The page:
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This romantic drama about a hapless man trying to make his wife — who suffered major memory loss — fall in love with him again following a car accident is actually one of the most heartfelt films of the last decade.
You wouldn’t expect it, but Channing Tatum and Rachel McAdams make a great pair as Paige and Leo, and the journey to making Paige fall in love again will melt your heart.
With Jessica Lange and Sam Neill as supporting performers, along with Canadian Tatiana Maslany, it doesn’t get much better.
It’s sappy and sweet, but a dose of sentimentality couldn’t hurt this holiday season.
The Midnight Sky
George Clooney’s directorial effort for Netflix is an interesting, moody sci-fi adventure that might provide some perfect escapism.
In a dystopian world, the dying Augustine (Clooney), a scientist, watches everyone else leave the base for survival while he plans to pass away alone, and as peacefully as possible.
But when he realizes a small girl was left behind, he does everything he can to try to find her refuge, knowing time is ticking for him.
Simultaneously, he tries to warn a crew of astronauts who’ve been gone for years that they won’t be returning to the home they knew.
Clooney is effective and solid and co-stars Felicity Jones, Kyle Chandler and David Oyelowo are fantastic.
I don’t predict any Oscars, but this highly visual, affecting film might just keep you thoroughly entertained for two hours.
It won’t be a film you enjoy, but the incredible Australian flick Babyteeth is one of the most moving, difficult portraits of the year.
Milla — a young girl with cancer — falls for 20-something homeless drug dealer Moses and the two form a bond they just can’t seem to break.
To the chagrin of her parents, who have all kinds of issues of their own, they try to support their daughter while also knowing this isn’t best for her.
But she loves Moses, and despite his tattooed, rat-tailed exterior, there’s something in Moses everyone can’t seem to shake.
Director Shannon Murphy brings a perfect tone to the feature and the performances from principals Eliza Scanlen and Toby Wallace are award-worthy.
As the parents, Michelle Lotters and Ben Mendelsohn, long a favourite of mine, are also enigmatic.
This is one you’ll have trouble watching, but a movie you shouldn’t miss.
Perhaps one of the cutest holiday-themed rom-coms in recent memory is The Holiday, a film that still provides me warmth and comfort after nearly 15 years.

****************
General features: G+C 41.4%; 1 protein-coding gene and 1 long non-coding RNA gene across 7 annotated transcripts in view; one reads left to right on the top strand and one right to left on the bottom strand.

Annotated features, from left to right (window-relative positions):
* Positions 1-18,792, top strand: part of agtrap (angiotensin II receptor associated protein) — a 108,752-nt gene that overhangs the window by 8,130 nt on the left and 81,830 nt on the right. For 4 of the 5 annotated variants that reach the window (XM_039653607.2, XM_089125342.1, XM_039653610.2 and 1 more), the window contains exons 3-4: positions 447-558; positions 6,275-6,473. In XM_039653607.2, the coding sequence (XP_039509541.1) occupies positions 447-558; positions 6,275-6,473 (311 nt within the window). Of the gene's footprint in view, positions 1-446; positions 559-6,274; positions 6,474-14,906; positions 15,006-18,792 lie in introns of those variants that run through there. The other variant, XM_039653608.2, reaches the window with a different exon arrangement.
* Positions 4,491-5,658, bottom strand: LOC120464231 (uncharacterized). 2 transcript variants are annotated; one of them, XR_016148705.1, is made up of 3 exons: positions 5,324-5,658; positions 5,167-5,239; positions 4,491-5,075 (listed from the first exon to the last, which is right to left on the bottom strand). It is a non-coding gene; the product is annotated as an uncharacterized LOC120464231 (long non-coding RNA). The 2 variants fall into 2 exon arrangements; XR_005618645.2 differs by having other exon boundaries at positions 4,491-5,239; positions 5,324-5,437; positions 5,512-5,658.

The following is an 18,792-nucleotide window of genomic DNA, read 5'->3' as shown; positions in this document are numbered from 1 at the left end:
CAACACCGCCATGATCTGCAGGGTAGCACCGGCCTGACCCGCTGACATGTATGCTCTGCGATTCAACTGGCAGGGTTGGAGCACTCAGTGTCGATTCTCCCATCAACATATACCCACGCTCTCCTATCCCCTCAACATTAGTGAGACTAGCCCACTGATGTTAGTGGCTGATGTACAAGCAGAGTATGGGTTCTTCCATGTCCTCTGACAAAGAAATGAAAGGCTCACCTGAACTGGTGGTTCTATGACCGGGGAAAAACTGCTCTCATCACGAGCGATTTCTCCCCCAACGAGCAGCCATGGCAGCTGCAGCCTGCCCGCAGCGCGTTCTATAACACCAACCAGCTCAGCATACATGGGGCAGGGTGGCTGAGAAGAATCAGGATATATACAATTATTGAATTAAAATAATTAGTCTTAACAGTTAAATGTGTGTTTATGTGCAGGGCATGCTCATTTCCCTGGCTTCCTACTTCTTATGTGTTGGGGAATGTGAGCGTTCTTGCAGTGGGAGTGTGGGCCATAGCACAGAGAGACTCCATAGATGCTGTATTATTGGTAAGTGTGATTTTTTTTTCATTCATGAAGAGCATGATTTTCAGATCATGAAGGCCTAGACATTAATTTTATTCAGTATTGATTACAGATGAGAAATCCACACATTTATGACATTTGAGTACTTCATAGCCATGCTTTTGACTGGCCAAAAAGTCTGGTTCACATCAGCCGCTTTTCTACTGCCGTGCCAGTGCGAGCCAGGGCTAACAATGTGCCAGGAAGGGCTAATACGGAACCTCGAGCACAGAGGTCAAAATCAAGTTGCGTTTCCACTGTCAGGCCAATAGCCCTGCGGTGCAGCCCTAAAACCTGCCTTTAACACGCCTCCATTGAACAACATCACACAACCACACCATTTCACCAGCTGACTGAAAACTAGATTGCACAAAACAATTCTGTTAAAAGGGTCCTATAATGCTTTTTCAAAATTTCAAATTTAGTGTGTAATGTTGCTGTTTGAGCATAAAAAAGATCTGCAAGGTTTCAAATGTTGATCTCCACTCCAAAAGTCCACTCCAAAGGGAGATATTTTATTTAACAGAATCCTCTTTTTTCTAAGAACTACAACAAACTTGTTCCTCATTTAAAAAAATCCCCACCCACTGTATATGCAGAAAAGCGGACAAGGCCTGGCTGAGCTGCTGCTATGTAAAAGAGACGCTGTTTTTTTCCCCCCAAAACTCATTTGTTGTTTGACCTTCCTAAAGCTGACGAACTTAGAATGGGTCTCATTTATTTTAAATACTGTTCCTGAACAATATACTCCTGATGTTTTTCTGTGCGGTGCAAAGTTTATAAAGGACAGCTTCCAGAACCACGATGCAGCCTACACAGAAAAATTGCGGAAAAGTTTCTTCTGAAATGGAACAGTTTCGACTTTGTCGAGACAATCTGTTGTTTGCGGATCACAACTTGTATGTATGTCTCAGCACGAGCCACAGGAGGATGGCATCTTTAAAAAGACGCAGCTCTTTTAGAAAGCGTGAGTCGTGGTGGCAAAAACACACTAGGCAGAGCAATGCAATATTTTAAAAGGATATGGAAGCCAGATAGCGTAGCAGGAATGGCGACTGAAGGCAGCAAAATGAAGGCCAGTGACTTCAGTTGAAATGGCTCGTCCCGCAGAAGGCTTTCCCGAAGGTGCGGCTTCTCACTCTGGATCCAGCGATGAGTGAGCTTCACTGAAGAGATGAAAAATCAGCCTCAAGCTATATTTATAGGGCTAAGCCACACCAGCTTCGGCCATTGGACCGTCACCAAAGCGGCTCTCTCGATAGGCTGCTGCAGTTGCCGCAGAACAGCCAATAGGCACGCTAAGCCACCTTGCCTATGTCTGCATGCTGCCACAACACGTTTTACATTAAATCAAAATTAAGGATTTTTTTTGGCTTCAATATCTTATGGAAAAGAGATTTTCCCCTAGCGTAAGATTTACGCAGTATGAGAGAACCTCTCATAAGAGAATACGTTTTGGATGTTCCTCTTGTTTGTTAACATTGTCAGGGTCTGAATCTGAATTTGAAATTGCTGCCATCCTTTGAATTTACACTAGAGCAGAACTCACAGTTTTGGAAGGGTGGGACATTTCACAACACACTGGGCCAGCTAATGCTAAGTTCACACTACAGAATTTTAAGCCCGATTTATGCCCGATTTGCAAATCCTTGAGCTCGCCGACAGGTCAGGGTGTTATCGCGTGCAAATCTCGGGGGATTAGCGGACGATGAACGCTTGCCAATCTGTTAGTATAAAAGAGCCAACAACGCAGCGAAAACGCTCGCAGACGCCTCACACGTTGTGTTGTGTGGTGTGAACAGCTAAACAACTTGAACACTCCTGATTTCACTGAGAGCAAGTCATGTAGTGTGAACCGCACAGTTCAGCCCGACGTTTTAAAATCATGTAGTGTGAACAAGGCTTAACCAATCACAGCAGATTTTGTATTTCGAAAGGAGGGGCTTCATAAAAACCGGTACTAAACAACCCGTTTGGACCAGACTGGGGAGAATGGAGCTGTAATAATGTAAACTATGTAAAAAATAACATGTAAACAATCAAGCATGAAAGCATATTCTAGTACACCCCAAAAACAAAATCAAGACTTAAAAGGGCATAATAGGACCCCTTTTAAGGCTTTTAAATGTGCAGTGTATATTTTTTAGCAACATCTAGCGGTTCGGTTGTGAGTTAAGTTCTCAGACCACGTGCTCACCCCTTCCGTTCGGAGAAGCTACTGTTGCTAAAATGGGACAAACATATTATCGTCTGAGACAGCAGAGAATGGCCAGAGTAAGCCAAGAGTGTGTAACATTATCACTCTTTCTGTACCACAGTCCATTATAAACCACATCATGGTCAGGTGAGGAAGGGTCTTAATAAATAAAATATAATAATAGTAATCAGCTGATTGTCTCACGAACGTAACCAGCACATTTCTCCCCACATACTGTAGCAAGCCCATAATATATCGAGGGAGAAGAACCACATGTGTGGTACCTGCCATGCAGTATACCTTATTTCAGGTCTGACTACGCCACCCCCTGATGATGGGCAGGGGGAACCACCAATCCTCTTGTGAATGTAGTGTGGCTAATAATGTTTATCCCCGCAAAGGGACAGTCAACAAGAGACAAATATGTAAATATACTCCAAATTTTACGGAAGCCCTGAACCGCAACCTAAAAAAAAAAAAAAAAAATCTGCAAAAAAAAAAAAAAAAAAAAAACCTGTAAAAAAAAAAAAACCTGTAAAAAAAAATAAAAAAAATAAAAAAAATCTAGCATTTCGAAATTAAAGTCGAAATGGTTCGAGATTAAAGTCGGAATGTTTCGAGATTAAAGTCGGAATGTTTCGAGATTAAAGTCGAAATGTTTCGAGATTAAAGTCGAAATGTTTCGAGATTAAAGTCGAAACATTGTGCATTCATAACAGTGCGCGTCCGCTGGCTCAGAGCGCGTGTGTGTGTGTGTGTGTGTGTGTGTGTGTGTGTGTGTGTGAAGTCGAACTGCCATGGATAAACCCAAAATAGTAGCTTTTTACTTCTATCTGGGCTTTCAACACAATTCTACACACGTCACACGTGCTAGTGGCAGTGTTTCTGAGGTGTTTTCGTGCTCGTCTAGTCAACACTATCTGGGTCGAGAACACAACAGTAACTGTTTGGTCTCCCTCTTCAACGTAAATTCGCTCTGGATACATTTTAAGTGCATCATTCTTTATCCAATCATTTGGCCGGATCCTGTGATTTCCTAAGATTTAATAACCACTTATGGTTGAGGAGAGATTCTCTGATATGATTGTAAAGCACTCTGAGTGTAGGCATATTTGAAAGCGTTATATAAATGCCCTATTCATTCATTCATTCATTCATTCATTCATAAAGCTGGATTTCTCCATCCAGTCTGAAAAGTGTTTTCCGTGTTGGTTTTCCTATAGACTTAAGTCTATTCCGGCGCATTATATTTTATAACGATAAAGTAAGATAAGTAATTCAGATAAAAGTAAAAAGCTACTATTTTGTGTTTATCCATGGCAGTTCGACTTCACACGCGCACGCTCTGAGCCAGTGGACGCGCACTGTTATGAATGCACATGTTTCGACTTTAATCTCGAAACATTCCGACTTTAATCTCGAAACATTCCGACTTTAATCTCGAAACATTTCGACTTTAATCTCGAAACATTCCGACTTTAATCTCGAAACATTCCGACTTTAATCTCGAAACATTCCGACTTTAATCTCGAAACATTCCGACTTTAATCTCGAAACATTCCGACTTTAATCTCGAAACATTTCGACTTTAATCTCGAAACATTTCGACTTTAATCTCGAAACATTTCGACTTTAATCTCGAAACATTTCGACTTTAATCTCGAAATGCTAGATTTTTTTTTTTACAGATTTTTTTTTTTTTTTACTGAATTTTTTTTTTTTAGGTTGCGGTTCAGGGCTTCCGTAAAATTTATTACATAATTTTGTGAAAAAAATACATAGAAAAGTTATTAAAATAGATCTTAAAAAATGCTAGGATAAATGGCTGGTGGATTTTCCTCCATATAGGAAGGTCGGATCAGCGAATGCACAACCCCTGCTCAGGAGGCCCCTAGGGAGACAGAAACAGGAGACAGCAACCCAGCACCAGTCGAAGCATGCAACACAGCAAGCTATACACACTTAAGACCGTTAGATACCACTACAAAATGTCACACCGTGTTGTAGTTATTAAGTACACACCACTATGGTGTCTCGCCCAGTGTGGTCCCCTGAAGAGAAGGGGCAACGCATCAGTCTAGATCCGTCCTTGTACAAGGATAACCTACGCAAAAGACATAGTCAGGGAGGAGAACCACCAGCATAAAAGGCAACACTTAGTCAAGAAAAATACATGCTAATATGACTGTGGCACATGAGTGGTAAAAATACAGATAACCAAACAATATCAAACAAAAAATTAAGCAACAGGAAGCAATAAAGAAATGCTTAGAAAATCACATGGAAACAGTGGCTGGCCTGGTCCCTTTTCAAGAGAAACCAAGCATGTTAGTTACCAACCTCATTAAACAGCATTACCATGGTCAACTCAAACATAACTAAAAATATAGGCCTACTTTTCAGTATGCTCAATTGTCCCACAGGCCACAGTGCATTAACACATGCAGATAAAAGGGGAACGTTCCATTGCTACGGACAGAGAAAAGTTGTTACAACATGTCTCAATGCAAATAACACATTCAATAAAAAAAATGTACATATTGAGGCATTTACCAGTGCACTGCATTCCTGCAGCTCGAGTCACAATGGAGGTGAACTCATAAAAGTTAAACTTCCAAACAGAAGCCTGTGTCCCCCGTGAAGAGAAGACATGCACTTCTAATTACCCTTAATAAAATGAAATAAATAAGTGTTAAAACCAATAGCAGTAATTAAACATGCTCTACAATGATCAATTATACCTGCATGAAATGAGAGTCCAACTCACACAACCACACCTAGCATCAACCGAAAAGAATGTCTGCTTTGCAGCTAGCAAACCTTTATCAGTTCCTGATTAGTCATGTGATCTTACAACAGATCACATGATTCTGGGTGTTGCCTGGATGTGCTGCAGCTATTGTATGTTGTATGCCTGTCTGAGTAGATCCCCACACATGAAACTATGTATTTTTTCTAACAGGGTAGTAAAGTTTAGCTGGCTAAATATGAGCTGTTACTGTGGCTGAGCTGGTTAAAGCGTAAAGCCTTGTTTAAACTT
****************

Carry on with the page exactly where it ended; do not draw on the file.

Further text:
Cameron Diaz and Kate Winslet — two of the best in the business — star as two women who couldn’t be more opposite. Both recently jilted, they switch homes for the holidays and each find something worth remembering.
The cozy, wintry cottage Diaz’s character Amanda walks into is the opposite of the glamour the film industry type is used to, but when she meets Graham, wonderfully played by handsome Jude Law, she can’t help but be enamoured. He’s sister to Winslet’s Iris.
Iris, in turn, meets the wondrous, musical Miles (Jack Black in one of his best performances) and old-school film icon Arthur who's aging and full of life.
This is a fantastic ensemble, adorable all the way around, and you’ll absolutely love it.
At one point, Jon Favreau was one of the most sought-after directors in Hollywood. Elf and Iron Man launched him, and then with Iron Man 2, there came a shift.
Three years later and Favreau comes out with a deeply personal film about a chef in a high-class restaurant whose autonomy and creativity are stifled. He quits — in a massive, uploaded-to-YouTube fashion — and begins to pick the pieces back up.
While Favreau — now famous for his work on The Mandalorian — never had the YouTube moment, the idea of stepping back from Iron Man 3 and going to a smaller-scale indie with creative freedom mirrors Favreau’s own life.
It pays off, as Chef shows Favreau — writer, director, star — fulfilling a dream, opening a food truck and selling what he wants with ingredients he loves.
And his famous friends — do they ever show up. Robert Downey Jr., Dustin Hoffman, Scarlett Johansson, Bobby Cannavale and Sofia Vergara might get you to click ‘play’.
But I promise you, Favreau’s return to his indie roots is exactly what will make you recommend this to others.
Jordan Parker's weekly film reviews can be found on his blog, Parker & The Picture Shows.